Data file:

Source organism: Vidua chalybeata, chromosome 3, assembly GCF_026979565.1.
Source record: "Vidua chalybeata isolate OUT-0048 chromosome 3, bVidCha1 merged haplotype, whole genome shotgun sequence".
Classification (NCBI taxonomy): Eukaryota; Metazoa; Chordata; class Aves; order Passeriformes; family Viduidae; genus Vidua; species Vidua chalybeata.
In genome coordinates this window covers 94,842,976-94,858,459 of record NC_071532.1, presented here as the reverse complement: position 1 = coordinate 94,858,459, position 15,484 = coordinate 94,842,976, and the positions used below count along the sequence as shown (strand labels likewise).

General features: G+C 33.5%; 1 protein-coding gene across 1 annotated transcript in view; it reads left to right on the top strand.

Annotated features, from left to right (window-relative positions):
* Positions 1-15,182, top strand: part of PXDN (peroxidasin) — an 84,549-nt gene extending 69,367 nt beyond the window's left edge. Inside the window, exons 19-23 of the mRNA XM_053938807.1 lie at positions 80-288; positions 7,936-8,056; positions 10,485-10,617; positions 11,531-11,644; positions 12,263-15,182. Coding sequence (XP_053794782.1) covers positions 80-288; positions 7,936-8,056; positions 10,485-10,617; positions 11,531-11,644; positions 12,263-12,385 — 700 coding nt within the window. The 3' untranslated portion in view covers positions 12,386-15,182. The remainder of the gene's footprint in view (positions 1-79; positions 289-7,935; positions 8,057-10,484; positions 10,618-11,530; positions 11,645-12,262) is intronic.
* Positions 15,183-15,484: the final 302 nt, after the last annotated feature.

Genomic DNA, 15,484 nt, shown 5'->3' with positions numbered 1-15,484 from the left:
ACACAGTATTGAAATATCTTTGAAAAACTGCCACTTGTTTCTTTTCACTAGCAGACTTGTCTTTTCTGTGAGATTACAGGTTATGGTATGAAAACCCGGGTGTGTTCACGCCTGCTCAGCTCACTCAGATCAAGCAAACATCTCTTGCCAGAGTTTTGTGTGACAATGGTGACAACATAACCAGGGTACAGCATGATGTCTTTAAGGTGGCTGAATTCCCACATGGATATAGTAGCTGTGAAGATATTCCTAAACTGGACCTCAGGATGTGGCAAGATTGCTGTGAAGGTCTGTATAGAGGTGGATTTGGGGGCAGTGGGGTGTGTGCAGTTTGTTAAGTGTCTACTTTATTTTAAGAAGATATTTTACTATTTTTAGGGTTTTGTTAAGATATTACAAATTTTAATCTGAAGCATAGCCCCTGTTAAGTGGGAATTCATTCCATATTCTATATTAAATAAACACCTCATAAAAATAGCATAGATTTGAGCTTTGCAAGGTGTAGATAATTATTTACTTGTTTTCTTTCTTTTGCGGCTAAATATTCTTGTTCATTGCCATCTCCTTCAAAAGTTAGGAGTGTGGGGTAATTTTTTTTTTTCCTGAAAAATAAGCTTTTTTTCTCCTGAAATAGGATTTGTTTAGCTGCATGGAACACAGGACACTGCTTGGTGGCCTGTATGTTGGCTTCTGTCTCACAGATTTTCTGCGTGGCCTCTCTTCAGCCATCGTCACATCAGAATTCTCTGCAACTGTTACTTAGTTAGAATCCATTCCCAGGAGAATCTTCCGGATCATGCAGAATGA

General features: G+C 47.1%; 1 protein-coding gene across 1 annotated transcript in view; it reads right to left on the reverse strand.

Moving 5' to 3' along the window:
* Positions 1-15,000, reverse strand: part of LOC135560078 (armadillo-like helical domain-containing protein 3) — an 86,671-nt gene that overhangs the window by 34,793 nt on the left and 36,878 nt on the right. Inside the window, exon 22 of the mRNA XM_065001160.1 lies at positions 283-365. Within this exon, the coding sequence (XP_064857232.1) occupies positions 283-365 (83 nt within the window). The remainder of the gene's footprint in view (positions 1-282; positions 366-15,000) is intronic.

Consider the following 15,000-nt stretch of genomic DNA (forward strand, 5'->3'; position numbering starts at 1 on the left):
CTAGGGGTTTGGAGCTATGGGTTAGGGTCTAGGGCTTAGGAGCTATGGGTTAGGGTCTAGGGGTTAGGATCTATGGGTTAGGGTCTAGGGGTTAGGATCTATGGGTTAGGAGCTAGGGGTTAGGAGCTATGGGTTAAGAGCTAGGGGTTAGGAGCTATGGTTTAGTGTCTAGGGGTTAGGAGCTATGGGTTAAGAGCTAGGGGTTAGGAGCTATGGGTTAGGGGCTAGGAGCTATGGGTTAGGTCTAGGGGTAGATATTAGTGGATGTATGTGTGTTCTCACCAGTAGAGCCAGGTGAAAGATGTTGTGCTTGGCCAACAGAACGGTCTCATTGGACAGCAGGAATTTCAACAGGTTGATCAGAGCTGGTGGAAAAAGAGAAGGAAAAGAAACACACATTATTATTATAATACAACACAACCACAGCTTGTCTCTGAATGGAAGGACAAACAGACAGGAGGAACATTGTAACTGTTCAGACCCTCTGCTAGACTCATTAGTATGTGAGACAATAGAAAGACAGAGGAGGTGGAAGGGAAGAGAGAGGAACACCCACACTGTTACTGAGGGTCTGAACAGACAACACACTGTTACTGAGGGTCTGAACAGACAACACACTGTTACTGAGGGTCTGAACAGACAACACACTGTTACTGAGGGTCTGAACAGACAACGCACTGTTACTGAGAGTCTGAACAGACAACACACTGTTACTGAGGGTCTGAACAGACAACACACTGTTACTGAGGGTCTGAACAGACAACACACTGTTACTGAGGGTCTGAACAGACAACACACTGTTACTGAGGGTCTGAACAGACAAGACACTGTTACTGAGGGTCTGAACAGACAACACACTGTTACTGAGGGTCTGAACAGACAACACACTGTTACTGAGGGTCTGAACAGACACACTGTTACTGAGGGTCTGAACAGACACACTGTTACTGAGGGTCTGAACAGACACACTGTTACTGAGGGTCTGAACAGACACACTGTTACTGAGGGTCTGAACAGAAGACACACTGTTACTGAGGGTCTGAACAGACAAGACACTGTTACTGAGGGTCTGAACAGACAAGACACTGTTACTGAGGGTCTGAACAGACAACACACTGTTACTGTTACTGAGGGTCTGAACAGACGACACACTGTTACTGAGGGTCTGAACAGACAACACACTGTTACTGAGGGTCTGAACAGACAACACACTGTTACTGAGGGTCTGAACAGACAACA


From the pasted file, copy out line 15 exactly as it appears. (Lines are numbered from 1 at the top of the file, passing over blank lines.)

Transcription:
CTAGGGGTTTGGAGCTATGGGTTAGGGTCTAGGGCTTAGGAGCTATGGGTTAGGGTCTAGGGGTTAGGATCTATGGGTTAGGGTCTAGGGGTTAGGATCTATGGGTTAGGAGCTAGGGGTTAGGAGCTATGGGTTAAGAGCTAGGGGTTAGGAGCTATGGTTTAGTGTCTAGGGGTTAGGAGCTATGGGTTAAGAGCTAGGGGTTAGGAGCTATGGGTTAGGGGCTAGGAGCTATGGGTTAGGTCTAGGGGTAGATATTAGTGGATGTATGTGTGTTCTCACCAGTAGAGCCAGGTGAAAGATGTTGTGCTTGGCCAACAGAACGGTCTCATTGGACAGCAGGAATTTCAACAGGTTGATCAGAGCTGGTGGAAAAAGAGAAGGAAAAGAAACACACATTATTATTATAATACAACACAACCACAGCTTGTCTCTGAATGGAAGGACAAACAGACAGGAGGAACATTGTAACTGTTCAGACCCTCTGCTAGACTCATTAGTATGTGAGACAATAGAAAGACAGAGGAGGTGGAAGGGAAGAGAGAGGAACACCCACACTGTTACTGAGGGTCTGAACAGACAACACACTGTTACTGAGGGTCTGAACAGACAACACACTGTTACTGAGGGTCTGAACAGACAACACACTGTTACTGAGGGTCTGAACAGACAACGCACTGTTACTGAGAGTCTGAACAGACAACACACTGTTACTGAGGGTCTGAACAGACAACACACTGTTACTGAGGGTCTGAACAGACAACACACTGTTACTGAGGGTCTGAACAGACAACACACTGTTACTGAGGGTCTGAACAGACAAGACACTGTTACTGAGGGTCTGAACAGACAACACACTGTTACTGAGGGTCTGAACAGACAACACACTGTTACTGAGGGTCTGAACAGACACACTGTTACTGAGGGTCTGAACAGACACACTGTTACTGAGGGTCTGAACAGACACACTGTTACTGAGGGTCTGAACAGACACACTGTTACTGAGGGTCTGAACAGAAGACACACTGTTACTGAGGGTCTGAACAGACAAGACACTGTTACTGAGGGTCTGAACAGACAAGACACTGTTACTGAGGGTCTGAACAGACAACACACTGTTACTGTTACTGAGGGTCTGAACAGACGACACACTGTTACTGAGGGTCTGAACAGACAACACACTGTTACTGAGGGTCTGAACAGACAACACACTGTTACTGAGGGTCTGAACAGACAACA